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Configure Kubernetes runtime

The Kubernetes runtime works when a function worker generates and applies Kubernetes manifests. The manifests generated by a function worker include:

  • a StatefulSet By default, the StatefulSet manifest has a single pod with a number of replicas. The number is determined by the parallelism of the function. The pod downloads the function payload (via the function worker REST API) on pod boot. The pod's container image is configurable if the function runtime is configured.
  • a Service (used to communicate with the pod)
  • a Secret for authenticating credentials (when applicable). The Kubernetes runtime supports secrets. You can create a Kubernetes secret and expose it as an environment variable in the pod.
tip

For the rules of translating Pulsar object names into Kubernetes resource labels, see instructions.

Configure basic settings

To quickly configure a Kubernetes runtime, you can use the default settings of KubernetesRuntimeFactoryConfig in the conf/functions_worker.yml file.

If you have [set up a Pulsar cluster on Kubernetes using Helm chart, which means function workers have also been set up on Kubernetes, you can use the serviceAccount associated with the pod where the function worker is running. Otherwise, you can configure function workers to communicate with a Kubernetes cluster by setting functionRuntimeFactoryConfigs to k8Uri.

Integrate Kubernetes secrets

A Secret in Kubernetes is an object that holds some confidential data such as a password, a token, or a key. When you create a secret in the Kubernetes namespace where your functions are deployed, functions can safely reference and distribute it. To enable this feature, set secretsProviderConfiguratorClassName to org.apache.pulsar.functions.secretsproviderconfigurator.KubernetesSecretsProviderConfigurator in the conf/functions-worker.yml file.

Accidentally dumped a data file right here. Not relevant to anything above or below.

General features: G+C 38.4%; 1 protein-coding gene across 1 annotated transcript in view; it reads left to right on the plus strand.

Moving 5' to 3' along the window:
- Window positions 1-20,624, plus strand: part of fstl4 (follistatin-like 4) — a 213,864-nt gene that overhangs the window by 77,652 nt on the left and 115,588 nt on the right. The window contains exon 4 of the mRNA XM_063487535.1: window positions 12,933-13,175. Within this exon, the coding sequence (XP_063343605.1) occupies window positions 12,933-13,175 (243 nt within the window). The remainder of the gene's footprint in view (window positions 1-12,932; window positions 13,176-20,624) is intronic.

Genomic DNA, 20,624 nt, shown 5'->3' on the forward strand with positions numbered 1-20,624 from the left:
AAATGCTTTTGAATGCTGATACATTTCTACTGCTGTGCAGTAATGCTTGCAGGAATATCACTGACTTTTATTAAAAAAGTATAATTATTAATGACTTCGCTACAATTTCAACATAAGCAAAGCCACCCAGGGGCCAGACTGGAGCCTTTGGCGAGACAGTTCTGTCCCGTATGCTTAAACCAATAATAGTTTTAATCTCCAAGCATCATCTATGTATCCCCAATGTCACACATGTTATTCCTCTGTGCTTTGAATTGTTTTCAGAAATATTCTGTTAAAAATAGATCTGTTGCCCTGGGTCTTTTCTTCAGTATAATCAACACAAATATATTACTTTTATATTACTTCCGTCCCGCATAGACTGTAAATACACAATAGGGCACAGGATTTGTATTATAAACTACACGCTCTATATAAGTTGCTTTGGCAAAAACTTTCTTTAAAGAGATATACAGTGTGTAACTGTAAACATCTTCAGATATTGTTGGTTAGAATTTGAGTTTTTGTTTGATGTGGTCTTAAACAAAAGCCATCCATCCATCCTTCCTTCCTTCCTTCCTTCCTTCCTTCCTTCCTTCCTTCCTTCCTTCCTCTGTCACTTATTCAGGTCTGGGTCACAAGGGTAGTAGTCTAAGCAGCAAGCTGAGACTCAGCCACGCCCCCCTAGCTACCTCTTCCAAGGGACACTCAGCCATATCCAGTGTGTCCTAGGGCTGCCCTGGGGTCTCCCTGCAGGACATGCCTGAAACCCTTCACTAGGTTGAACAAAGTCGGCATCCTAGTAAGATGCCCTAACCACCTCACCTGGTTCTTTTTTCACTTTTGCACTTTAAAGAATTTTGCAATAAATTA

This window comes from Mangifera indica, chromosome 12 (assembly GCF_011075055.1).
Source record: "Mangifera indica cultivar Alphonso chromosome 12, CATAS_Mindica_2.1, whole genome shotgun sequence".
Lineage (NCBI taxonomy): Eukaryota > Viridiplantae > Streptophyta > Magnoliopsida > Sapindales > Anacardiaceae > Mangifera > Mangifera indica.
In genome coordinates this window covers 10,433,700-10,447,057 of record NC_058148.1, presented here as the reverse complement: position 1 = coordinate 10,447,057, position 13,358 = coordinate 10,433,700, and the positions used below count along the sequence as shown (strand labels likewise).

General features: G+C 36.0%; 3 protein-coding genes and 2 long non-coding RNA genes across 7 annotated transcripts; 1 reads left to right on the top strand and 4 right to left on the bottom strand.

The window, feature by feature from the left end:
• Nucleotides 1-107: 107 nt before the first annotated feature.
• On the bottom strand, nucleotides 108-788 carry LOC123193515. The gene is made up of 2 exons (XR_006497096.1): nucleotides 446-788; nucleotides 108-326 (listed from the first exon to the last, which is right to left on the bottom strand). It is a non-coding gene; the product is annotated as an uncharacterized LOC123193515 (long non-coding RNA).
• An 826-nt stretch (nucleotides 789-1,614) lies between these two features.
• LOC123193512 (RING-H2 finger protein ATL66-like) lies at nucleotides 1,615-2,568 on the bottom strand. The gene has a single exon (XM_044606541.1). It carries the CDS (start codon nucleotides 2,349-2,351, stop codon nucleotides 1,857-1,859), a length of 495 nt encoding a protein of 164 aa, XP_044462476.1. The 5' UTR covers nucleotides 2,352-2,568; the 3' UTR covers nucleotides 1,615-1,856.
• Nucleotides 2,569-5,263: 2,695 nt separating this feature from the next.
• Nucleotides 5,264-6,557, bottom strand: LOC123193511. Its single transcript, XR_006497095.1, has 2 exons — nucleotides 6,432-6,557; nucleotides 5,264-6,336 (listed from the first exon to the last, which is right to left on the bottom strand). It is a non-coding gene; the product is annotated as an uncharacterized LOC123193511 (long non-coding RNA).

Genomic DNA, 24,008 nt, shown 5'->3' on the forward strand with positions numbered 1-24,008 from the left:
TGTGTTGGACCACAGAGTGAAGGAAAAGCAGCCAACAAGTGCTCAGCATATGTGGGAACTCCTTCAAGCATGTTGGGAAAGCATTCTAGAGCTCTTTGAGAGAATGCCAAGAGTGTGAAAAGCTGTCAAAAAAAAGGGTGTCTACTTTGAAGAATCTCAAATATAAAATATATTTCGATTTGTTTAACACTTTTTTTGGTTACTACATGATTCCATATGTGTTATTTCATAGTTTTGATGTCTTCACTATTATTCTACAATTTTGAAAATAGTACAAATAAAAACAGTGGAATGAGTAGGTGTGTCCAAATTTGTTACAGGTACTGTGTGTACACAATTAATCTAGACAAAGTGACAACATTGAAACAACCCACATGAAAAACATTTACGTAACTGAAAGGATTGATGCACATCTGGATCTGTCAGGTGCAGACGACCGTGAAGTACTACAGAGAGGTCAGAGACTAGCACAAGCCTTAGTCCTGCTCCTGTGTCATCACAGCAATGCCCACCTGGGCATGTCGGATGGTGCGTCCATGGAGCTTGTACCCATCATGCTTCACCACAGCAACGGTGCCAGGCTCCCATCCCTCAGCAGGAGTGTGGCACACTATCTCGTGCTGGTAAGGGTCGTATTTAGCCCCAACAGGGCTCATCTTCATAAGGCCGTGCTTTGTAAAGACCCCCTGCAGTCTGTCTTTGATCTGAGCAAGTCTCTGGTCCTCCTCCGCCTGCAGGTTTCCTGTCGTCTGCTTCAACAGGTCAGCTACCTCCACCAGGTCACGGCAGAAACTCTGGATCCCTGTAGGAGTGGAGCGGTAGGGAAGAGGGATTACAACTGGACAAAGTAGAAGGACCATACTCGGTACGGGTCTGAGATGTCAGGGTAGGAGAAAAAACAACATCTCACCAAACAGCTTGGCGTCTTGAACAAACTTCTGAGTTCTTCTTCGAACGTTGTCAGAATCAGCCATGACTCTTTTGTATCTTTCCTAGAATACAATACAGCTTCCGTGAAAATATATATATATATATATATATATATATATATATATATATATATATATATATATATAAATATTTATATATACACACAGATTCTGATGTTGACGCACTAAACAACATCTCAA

For example, you deploy a function to the pulsar-func Kubernetes namespace, and you have a secret named database-creds with a field name password, which you want to mount in the pod as an environment variable named DATABASE_PASSWORD. The following configurations enable functions to reference the secret and mount the value as an environment variable in the pod.

tenant: "mytenant"
namespace: "mynamespace"
name: "myfunction"
inputs: [ "persistent://mytenant/mynamespace/myfuncinput" ]
className: "com.company.pulsar.myfunction"

secrets:
# the secret will be mounted from the `password` field in the `database-creds` secret as an env var called `DATABASE_PASSWORD`
DATABASE_PASSWORD:
path: "database-creds"
key: "password"

Enable token authentication

When you use token authentication, TLS encryption, or custom authentications to secure the communication with your Pulsar cluster, Pulsar passes your certificate authority (CA) to the client, so the client can authenticate the cluster with your signed certificate.

To enable the authentication for your Pulsar cluster, you need to specify a mechanism for the pod running your function to authenticate the broker, by implementing the org.apache.pulsar.functions.auth.KubernetesFunctionAuthProvider interface.